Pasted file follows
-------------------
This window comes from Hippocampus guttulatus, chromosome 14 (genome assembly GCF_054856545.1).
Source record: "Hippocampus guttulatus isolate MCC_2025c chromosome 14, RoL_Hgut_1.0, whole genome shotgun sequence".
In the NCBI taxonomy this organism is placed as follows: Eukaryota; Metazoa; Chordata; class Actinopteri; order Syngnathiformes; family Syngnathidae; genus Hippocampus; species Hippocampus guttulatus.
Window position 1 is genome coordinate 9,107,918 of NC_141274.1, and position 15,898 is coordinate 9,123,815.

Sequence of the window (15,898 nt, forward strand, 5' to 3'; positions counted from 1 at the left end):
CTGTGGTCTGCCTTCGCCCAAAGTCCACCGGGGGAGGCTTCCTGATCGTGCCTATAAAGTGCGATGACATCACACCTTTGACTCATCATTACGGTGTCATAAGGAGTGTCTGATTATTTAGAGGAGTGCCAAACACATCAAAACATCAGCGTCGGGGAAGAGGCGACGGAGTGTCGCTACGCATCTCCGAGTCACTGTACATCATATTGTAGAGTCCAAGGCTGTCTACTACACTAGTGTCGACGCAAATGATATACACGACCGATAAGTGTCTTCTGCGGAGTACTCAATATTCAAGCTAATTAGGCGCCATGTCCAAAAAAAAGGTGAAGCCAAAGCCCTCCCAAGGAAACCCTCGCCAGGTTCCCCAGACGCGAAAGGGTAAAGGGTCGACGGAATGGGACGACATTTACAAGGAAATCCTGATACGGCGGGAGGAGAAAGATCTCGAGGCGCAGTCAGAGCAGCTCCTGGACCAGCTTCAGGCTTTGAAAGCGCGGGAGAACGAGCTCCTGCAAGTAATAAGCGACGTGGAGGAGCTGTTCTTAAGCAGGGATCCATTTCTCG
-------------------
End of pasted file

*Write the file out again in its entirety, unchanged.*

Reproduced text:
This window comes from Hippocampus guttulatus, chromosome 14 (genome assembly GCF_054856545.1).
Source record: "Hippocampus guttulatus isolate MCC_2025c chromosome 14, RoL_Hgut_1.0, whole genome shotgun sequence".
In the NCBI taxonomy this organism is placed as follows: Eukaryota; Metazoa; Chordata; class Actinopteri; order Syngnathiformes; family Syngnathidae; genus Hippocampus; species Hippocampus guttulatus.
Window position 1 is genome coordinate 9,107,918 of NC_141274.1, and position 15,898 is coordinate 9,123,815.

Sequence of the window (15,898 nt, forward strand, 5' to 3'; positions counted from 1 at the left end):
CTGTGGTCTGCCTTCGCCCAAAGTCCACCGGGGGAGGCTTCCTGATCGTGCCTATAAAGTGCGATGACATCACACCTTTGACTCATCATTACGGTGTCATAAGGAGTGTCTGATTATTTAGAGGAGTGCCAAACACATCAAAACATCAGCGTCGGGGAAGAGGCGACGGAGTGTCGCTACGCATCTCCGAGTCACTGTACATCATATTGTAGAGTCCAAGGCTGTCTACTACACTAGTGTCGACGCAAATGATATACACGACCGATAAGTGTCTTCTGCGGAGTACTCAATATTCAAGCTAATTAGGCGCCATGTCCAAAAAAAAGGTGAAGCCAAAGCCCTCCCAAGGAAACCCTCGCCAGGTTCCCCAGACGCGAAAGGGTAAAGGGTCGACGGAATGGGACGACATTTACAAGGAAATCCTGATACGGCGGGAGGAGAAAGATCTCGAGGCGCAGTCAGAGCAGCTCCTGGACCAGCTTCAGGCTTTGAAAGCGCGGGAGAACGAGCTCCTGCAAGTAATAAGCGACGTGGAGGAGCTGTTCTTAAGCAGGGATCCATTTCTCG